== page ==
Video-recording is a wonderful observational tool and an increasingly popular method to document different kinds of knowledge. It is without equal when it comes to sharing manual skills and tacit knowledge – such as handicraft competencies. The goals and purposes of video-recording master artisans may vary, such as:

  • doing fieldwork and collecting knowledge for one’s own handicraft purposes;
  • capturing and passing on the skilled knowledge of expert craft practitioners;
  • promoting and disseminating artisan’s creations and products;
  • making an educational or research video to examine different cultures and societies;
  • preserving the past and cultural heritage;
  • etc.

While different approaches advocate different standards and codes, what we offer here is a general hands-on approach if you are planning your very first video-recording project. These steps will address specific issues, recounting the background information needed to understand the whole process.


Who is your informant?

You have found a master artisan whose unique knowledge and working process is inspirational and worth sharing. If s/he shares your enthusiasm about your video project and agrees to participate on-camera – congratulations, you have taken a huge step towards your dream!

Now you have to decide the appropriate style of communication, course of action and timetable.

Remember: when documenting someone’s creative process, you are also portraying who they are and their life. Be aware of emotional complexities that might be introduced in this process.

Think about how to engage informants in your video project and make it a collaborative project! To find the partnership level that suits both of you, tell your partners about your goals and visions, and keep them informed if your plans change.

Be specific about what role the informant wants to carry out. When working on the story, ask whether they have an agenda that they want to give greater attention to.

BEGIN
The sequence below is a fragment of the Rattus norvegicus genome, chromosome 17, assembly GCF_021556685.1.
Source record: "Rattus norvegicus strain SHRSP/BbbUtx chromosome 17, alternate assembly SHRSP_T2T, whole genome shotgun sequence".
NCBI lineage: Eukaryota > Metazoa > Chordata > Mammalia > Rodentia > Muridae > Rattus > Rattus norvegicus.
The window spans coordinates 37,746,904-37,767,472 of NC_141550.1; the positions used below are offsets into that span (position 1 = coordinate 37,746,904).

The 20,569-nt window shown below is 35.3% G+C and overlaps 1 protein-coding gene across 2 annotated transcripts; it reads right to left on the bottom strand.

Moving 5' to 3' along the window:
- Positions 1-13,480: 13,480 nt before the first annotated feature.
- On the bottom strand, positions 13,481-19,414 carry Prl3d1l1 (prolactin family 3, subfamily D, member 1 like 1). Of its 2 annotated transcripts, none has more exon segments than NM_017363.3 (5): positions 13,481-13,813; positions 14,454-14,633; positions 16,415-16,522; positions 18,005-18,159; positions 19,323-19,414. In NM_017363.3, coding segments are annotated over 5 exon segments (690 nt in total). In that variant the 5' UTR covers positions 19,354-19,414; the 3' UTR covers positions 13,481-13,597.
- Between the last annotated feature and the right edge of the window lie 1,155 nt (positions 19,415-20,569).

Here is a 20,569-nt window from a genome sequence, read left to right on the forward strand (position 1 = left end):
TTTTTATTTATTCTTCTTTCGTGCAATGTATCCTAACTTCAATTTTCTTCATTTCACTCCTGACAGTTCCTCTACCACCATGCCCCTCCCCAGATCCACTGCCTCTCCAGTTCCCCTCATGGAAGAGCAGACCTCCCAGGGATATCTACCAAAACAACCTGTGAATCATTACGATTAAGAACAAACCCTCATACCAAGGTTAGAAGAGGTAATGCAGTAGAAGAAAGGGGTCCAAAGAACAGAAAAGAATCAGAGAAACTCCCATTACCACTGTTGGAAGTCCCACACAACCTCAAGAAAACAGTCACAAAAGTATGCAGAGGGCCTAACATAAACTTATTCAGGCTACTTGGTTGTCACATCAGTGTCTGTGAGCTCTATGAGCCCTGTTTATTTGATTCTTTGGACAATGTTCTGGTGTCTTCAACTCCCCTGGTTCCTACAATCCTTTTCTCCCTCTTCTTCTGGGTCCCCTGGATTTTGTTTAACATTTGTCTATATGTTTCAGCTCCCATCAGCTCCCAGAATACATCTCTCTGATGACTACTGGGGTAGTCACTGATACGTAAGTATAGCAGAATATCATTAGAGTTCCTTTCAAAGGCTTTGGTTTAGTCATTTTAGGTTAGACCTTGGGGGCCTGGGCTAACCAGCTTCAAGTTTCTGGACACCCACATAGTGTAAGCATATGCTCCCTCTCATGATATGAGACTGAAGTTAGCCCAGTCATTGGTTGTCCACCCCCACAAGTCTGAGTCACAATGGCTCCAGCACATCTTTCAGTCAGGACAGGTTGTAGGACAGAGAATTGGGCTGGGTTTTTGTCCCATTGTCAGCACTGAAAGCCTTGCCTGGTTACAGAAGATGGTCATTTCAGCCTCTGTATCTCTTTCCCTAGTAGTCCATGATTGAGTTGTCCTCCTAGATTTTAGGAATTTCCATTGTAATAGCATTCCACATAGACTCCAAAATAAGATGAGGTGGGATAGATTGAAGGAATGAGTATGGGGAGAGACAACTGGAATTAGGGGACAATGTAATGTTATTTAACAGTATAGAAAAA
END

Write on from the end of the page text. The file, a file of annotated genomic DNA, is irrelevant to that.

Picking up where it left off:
What are your goals?

Serious pre-planning is the key to success: consider the main character, action plan, story, place, equipment and your skills. Define your audience and budget and develop your action plan accordingly.

Prepare a script and its visualisation – also known as a story board. It is much more expensive and time-consuming to think about details on location or during post-production, especially for beginners. Decide which action or event you would like to film. How long does it take? Is it better to plan one long uninterrupted take or define your own working pace (incl. pauses and repetitive shots)?

Consider the working pace accordingly: do you want to record action in its normal speed or do you want to slow down in some parts so that the viewer can keep track of the process? Sometimes it is useful to film the same process several times.

Plan the workload and share it. Do you need any technical help? What type and how much equipment (cameras, microphones, extra light, etc,) do you plan to use? Try your equipment in different conditions before fieldwork!  Even carrying your equipment might be physically challenging and help might be appreciated. Also think about how many memory cards you will need.

Think about the place and remember that poor conditions often require better equipment. A pre-production location visit is especially useful for beginners.

Think about how to work with people. Is it necessary to actively direct their actions or are you just an observer? Think about how to direct during shooting, if necessary, and how to do it without disturbing your informant’s confidence.

What are your options?

Video-recording depends on many details – some of them can be foreseen, while others are unpredictable. It takes you into a dynamic environment, and despite good planning, you might find yourself in a situation where working conditions are far from ideal, so be ready for surprises!

During the filmmaking process, you have to balance the goals (what you want to do and how your informant/community imagines the result) and possibilities (equipment and tools, individual skills, shooting conditions).

Do not get carried away by the action – no matter how exciting it is! Keep your attention on technical details such as focus, sound and light. Be aware of wind – it results in bad sound.

You may not have the opportunity to plug in your camera – so bring extra batteries! Be ready to cope with forced pauses (such as changing memory cards or batteries) and choose the moments when it affects the workflow the least.

While on location, always film longer shots – you can always cut the excess out later. There are many aspects you can compensate for during post-production. There may be scenes that are relevant for the holistic representation, but the conditions make filming extremely hard. There may be many people around you or objects that prevent you from moving your camera as planned. Be prepared to problem-solve on the spot: consider using a narrator, let the informant talk more about the issue that couldn’t be recorded well enough before, or re-enact the scene in a different environment or on another day.

Think about how and where to distribute your video, keeping in mind that there are different technical requirements for online channels and television. Think about how to reach the target audience with an interest in the subject matter.

Do not forget post-fieldwork interactions with your informants and their community!